Fresh Corn Chowder with Barbecue Shrimp.
I’m not a super creative person.
I believe that I swung on a few branches of the creativity tree but then lost my balance, bumped my head, and fell managing to miss every branch on the way down. My parents probably figured this out when I demanded on being Jem for the 6th Halloween in a row, but whatever… I liked sparkly pink wigs.
And you might not believe me, but it’s true.
I’d love to tell you that many of my culinary creations are the result of some seriously innovative brainstorming, buuuut…. they aren’t. They are often a consequence of determining what I haven’t made yet, what ingredients I can throw together that won’t bore me to tears, what I can make to avoid something too vegetabley and what isn’t utterly disgusting when combined. Because sometimes sour cream, mango and bacon just isn’t a good idea.
And there are other things too.
I lack all fashion sense. For real. I love clothes and you surely know my stance on shoes, but I can’t put something trendily cute together to save my soul. Just give me black.
I’m terribly bad at decorating too. I blame it on my annoyingly naive expensive taste, but I just don’t know what looks good together. Any time I attempt creative decor, our home looks like it is an art project completed by the preschool down the street.
And! We all know I don’t do crafts. No.freaking.way.
The only time I ever feel that stroke of genius is when I dip a spoon in a jar of peanut butter and smother it with chocolate chips.
So when I’m lacking ideas for dinner I’ll usually ask my mom for suggestions. She only makes a few of the same meals over and over again but she has quite an arsenal of recipes. Not only are her cupboards and drawers nearly busting open with boxes and bags filled with aloha cakes and steak marinades, but she is a serial newspaper clipper. After spending a portion of her morning reading the obituaries [fascinating… I hope I don’t inherit this trait from Mother Lovett] and doing the jumble, she cuts out all sorts of delicious looking things to add to her endless stacks that I totally steal. Which, thank goodness I do steal… or else my dad would be forced to take the bridge and you’d only see her, my brothers and me on Hoarders.
When she mentioned this corn chowder a few weeks ago, I stubbornly decided that it just didn’t sound good to me and there was nooo way I was making it. I brushed it off like the incredibly gross thousand-leg creeper centipede that I found CRAWLING UP MY LEG YESTERDAY (I know!!) and banned it to the I-will-never-ever-make-you-pile while eyeing up a sangria ingredients list. Priorities people.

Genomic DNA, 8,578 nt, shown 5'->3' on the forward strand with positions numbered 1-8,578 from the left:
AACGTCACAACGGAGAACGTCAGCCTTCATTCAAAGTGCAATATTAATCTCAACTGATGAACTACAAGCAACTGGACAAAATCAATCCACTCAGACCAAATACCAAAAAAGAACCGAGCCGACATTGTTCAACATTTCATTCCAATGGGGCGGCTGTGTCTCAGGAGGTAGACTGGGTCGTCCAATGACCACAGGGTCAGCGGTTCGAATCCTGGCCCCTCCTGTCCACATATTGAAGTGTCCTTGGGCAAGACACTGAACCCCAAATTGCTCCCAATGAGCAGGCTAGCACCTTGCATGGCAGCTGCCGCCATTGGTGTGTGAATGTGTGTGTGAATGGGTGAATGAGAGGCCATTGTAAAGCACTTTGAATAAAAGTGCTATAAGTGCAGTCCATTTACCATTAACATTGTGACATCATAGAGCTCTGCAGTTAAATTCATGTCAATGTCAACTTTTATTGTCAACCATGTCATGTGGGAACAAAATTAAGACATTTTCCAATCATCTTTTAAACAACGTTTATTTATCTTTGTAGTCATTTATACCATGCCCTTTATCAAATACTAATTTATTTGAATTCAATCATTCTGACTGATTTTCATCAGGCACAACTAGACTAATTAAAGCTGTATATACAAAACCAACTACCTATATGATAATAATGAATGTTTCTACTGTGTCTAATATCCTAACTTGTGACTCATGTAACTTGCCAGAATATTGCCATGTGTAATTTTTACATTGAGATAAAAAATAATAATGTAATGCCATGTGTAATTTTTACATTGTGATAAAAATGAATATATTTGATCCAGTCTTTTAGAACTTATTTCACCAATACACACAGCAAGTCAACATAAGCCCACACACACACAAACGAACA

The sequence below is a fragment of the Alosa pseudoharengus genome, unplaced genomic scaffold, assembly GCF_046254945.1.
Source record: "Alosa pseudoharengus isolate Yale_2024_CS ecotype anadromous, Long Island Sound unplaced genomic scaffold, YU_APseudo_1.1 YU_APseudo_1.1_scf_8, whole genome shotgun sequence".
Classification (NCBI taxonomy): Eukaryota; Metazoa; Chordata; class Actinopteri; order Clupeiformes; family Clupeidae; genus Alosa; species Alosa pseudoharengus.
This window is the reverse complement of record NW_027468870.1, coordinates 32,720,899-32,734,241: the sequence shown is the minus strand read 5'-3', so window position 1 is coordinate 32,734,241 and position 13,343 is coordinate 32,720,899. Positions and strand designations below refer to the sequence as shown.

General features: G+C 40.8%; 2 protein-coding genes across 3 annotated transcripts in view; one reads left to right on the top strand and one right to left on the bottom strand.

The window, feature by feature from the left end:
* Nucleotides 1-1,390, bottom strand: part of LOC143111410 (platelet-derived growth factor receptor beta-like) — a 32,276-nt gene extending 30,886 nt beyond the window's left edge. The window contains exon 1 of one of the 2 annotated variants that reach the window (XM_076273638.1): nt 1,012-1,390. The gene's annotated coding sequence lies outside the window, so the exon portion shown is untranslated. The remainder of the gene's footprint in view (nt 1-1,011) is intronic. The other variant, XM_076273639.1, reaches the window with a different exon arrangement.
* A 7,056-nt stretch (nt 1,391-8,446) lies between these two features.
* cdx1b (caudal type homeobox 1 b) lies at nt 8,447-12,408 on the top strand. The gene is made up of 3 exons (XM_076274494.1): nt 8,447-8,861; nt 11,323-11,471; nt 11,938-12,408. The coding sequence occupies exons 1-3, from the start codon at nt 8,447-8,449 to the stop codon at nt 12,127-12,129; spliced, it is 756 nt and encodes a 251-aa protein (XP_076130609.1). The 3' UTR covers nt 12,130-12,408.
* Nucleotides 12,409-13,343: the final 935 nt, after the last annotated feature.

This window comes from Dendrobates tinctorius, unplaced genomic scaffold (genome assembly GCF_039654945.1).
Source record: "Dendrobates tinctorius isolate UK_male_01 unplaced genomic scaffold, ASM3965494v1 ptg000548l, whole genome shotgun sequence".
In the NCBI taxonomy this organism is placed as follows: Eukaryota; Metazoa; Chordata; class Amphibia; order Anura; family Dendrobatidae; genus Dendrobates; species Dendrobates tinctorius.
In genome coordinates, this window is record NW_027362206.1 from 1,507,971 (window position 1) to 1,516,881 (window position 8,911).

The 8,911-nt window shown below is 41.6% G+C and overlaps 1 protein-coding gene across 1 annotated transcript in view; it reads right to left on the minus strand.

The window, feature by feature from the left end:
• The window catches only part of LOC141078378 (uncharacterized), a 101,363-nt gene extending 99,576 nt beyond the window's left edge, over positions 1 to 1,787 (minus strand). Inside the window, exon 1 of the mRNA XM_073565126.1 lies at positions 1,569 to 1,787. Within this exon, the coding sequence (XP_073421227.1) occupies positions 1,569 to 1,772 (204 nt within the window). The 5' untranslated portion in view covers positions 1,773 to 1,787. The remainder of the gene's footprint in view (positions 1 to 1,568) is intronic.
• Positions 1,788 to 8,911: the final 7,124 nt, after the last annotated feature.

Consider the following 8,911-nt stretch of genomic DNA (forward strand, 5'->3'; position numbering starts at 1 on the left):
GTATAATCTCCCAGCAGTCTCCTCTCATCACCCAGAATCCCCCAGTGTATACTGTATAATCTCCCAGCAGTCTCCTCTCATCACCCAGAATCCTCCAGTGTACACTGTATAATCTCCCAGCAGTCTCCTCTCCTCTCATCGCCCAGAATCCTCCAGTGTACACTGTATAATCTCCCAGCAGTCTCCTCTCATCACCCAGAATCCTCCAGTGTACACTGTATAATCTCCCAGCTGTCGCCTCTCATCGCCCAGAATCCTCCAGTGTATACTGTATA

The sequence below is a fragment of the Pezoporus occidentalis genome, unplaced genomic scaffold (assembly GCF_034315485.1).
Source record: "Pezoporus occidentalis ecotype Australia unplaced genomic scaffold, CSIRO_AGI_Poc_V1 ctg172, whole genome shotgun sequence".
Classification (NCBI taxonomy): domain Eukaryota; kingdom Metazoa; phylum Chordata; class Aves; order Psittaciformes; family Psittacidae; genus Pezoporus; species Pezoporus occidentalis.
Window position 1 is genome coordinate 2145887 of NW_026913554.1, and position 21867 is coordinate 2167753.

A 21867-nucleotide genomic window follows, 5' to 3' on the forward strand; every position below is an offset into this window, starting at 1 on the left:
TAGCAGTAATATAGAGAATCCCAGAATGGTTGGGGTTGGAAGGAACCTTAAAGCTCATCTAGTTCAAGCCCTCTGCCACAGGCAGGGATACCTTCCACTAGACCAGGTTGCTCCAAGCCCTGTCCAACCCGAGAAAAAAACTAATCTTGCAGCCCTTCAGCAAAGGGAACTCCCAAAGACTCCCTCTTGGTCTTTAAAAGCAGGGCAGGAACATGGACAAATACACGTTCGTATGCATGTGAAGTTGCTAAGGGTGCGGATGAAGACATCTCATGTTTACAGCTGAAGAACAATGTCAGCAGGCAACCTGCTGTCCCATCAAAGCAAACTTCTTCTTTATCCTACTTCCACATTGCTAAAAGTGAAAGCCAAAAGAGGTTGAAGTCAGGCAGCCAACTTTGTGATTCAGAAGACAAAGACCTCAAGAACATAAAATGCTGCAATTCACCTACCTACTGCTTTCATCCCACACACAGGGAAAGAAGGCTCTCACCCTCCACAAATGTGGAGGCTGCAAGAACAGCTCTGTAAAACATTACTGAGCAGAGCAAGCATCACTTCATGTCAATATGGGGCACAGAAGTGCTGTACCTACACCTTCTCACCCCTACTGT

But then the weirdest thing happened. I started craving this corn chowder. This dumb corn chowder that I had never even heard of and had no desire to make. It was all I could think about and kept me up until the wee hours of the morning this past weekend (well, maybe the Kardashians had something to do with that – are they ever not on TV?) and caused me to drink a giant coffee milkshake for breakfast the next day so I wouldn’t have to hold my eyes open with toothpicks.
Why are moms always right?
Fresh Corn Chowder with Bacon + Barbecue Shrimp
- 4 slices of bacon
- 1 small onion, diced
- 1/2 red pepper, diced
- 2 cloves of garlic, minced
- 2 teaspoons flour
- 1 cup of diced potatoes (2 yukon gold potatoes worked)
- 4 cups of fresh corn cut off the cob (this took 7 medium cobs for me)
- 2 cups of chicken stock
- 2 1/2 cups milk
- 1/4 cup cream or half and half
- 1/2 pound of raw peeled and deveined shrimp
- 1/3 cup barbecue sauce
- salt & pepper
Heat a large pot over medium heat. Once hot, add the bacon slices and cook until crispy and golden brown. Remove bacon and let drain on a paper towel. Add onions and peppers to the pot with a sprinkle of salt and pepper and cook for 5 minutes, stirring occasionally. Add garlic and cook for an additional minute. Whisk in the flour, cooking for 1-2 minutes or until flour becomes golden in color and smells a bit nutty. Add chicken stock, potatoes, and corn. Bring to a boil then reduce to a simmer and cook for 10-15 minutes.
While soup is simmering (or before or after or whenever is convenient for you), heat your grill on the highest setting. Season shrimp with salt and pepper, brush with a thin layer or barbecue sauce, then cook for 2-3 minutes per side. Remove from grill and toss with remaining barbecue sauce.
Once soup has slightly thickened and the potatoes have started to break down, stir in milk and cream. Add 1/4 teaspoon of pepper, then season according to your tastes. Serve in bowls topped with the crumbled bacon and shrimp. Store leftovers in the fridge for up to one week.
adapted from Pittsburgh Post-Gazette
For my next bowl, I’m just going to use the ladle as my spoon. This was irresistible. [/donotprint]